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Betty Reid-Soskin is America’s oldest National Park Ranger and one of the most beautiful people I have met in Richmond, Calif., across the bay from San Francisco. I had the pleasure of meeting her recently as she led a bus tour of the Rosie the Riveter World War II Home Front National Historical Park in Richmond, honoring the women who did factory worked for the war effort.
In a packed high school gym in Las Vegas, Nevada, President Barack Obama calmly spoke on the real possibility of comprehensive immigration reform. As I sat in my chair just 15 feet away from the president, I was trying to understand what was going on in front of me. As an individual that was undocumented for 22 years here in the United States, I couldn’t believe that I was about to hear a speech that I have dreamed of my entire adult life. Only four months prior, I would have not been allowed in to this event since I wouldn’t have been able to provide proper identification. Back then, I was an undocumented immigrant with very little opportunity in this country.
To honor the centennial of the birth of Rosa Parks on Feb. 4, 1913, the United States Postal Service has issued a Rosa Parks stamp. Last year, a stone carving of Parks was added to the National Cathedral. In 2005, she became the first woman and second African American to lie in honor in the nation's Capitol and, through a special act of Congress, a statue of her was ordered placed in the Capitol. Yet these tributes to Rosa Parks rest on a narrow and distorted vision of her legacy. As the story goes, a quiet Montgomery, Ala., seamstress with a single act challenged Southern segregation, catapulted a young Martin Luther King Jr. into national leadership and ushered in the modern civil rights movement. Parks' memorialization promotes an improbable children's story of social change -- one not-angry woman sat down, the country was galvanized and structural racism was vanquished.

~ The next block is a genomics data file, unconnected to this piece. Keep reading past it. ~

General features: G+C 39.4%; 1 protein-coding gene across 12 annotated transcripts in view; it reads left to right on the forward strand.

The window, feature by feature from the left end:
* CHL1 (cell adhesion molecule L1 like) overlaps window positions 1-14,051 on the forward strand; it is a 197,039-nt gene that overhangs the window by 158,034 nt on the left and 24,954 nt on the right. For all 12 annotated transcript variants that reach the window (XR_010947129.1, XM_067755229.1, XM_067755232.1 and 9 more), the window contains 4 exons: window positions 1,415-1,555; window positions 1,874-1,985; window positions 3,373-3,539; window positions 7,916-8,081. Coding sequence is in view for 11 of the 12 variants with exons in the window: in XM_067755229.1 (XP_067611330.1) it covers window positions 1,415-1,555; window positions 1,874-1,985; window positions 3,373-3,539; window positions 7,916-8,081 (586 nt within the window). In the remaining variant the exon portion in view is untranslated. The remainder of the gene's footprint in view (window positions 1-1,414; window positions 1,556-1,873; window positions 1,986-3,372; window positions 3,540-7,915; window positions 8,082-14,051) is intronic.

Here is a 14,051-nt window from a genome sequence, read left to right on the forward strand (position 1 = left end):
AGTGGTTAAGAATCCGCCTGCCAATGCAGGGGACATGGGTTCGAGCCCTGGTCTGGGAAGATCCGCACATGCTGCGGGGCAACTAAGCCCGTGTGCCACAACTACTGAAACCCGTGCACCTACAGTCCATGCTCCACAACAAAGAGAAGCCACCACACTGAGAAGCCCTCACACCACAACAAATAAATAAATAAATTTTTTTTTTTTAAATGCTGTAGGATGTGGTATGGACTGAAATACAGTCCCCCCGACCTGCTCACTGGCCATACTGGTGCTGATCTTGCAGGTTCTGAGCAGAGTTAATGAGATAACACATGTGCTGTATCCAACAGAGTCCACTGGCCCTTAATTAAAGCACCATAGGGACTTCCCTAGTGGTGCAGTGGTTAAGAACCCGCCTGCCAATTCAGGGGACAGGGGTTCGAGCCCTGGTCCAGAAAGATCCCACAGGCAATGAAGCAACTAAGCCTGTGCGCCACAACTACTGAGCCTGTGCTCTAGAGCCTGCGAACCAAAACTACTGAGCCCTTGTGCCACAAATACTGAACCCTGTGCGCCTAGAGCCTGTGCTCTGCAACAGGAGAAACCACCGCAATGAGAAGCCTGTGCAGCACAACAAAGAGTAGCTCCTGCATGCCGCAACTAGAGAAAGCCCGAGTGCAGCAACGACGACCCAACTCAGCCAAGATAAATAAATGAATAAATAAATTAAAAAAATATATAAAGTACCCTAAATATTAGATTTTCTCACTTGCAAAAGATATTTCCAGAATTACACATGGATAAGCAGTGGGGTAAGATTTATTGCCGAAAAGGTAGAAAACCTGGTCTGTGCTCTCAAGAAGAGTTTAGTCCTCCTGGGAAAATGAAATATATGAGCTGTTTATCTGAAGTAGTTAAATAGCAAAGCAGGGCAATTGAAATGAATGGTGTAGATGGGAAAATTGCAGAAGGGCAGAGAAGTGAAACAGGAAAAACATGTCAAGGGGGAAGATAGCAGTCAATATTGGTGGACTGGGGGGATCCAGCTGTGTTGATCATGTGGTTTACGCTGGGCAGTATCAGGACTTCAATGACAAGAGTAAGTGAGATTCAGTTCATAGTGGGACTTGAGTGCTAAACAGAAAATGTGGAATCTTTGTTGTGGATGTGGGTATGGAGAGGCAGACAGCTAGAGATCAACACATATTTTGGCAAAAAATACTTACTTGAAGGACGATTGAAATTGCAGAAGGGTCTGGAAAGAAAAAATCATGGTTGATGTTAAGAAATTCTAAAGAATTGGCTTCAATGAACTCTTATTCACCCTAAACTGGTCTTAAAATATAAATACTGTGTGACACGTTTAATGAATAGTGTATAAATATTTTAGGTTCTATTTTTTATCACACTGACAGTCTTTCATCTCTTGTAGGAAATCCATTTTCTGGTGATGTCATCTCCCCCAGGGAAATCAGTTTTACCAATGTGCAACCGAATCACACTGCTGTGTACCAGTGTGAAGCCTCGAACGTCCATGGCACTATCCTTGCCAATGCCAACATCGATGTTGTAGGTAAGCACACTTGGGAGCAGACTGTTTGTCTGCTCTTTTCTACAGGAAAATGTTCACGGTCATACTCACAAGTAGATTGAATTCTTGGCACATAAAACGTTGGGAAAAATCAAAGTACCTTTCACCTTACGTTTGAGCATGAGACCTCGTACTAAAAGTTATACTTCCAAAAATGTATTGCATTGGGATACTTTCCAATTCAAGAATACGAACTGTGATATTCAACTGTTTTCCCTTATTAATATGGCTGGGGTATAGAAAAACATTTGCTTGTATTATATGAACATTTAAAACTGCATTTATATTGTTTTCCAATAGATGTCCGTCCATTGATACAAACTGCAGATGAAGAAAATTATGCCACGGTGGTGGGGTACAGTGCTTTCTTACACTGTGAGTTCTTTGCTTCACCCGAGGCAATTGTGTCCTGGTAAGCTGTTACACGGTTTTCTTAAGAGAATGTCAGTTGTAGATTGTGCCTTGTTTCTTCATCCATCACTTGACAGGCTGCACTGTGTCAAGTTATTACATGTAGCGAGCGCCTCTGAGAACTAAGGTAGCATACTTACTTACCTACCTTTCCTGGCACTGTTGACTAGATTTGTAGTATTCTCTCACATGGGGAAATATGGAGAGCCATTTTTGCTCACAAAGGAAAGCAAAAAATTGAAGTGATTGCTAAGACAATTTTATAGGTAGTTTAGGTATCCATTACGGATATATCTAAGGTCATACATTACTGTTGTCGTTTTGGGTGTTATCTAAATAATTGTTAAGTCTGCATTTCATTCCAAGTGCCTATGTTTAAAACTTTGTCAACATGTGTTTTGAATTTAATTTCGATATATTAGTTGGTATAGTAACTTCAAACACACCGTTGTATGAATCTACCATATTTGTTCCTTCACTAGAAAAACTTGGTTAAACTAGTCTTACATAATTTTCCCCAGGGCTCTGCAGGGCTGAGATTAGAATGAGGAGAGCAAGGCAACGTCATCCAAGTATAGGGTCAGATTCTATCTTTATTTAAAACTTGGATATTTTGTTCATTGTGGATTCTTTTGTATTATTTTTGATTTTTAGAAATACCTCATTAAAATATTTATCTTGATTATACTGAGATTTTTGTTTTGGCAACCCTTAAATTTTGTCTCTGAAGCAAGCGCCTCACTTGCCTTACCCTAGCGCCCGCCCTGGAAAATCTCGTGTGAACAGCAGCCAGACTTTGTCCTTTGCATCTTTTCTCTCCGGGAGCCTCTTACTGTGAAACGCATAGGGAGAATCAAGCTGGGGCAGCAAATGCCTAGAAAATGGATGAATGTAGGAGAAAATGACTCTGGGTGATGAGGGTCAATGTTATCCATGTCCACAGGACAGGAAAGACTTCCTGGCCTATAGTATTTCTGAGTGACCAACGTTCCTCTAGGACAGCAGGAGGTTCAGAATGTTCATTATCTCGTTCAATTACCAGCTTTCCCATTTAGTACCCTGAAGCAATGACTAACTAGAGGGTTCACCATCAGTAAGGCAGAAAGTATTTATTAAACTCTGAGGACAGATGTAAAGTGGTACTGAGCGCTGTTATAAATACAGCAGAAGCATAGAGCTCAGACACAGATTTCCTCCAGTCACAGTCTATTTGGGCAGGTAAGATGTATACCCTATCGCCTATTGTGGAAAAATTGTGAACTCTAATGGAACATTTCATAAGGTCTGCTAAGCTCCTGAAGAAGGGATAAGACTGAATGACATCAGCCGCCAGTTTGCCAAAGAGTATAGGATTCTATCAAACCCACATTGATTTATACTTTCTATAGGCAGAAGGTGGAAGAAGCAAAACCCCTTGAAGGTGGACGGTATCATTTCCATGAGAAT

OAKLAND, Calif. – Just when things were looking up for journalist Kevin Weston -- he had just been offered a prestigious Knight Journalism Fellowship at Stanford University and he and his partner, Lateefah Simon, had less than a year earlier become parents of a baby girl – last August, he was diagnosed with an extremely rare form of blood cancer. The disease had compromised his immune system and became compounded by an infection to his throat. Doctors gave Weston, 44, two weeks to live. Since being diagnosed, Weston has endured a month-long stay in the ICU, five emergency surgeries and multiple hospitalizations. Some time during his ICU stay, he married Simon, a nationally recognized civil rights leader. Weston is now back home, but still in medical treatment. The radiation and chemotherapy treatment he is undergoing is helping him some, but he needs a bone marrow transplant in order to survive, and he needs it within two months. [Bone marrow produces blood cells.]
On January 29, 2013, the media industry lost a great leader. It was announced that Ezekiel "Zeke" Montes, President of the National Association of Hispanic Publications (NAHP), passed away at age 64 from complications due to pneumonia. All of us here at EPMG offer our sincerest condolences to the Montes family during these tough times. "Zeke was a pioneer, a leader, and a respected ambassador for our industry. He will be tremendously missed, but his stamp on our world will last forever. We thank you Zeke for all your hard work and passion," said Trevor Hansen, CEO of EPMG.
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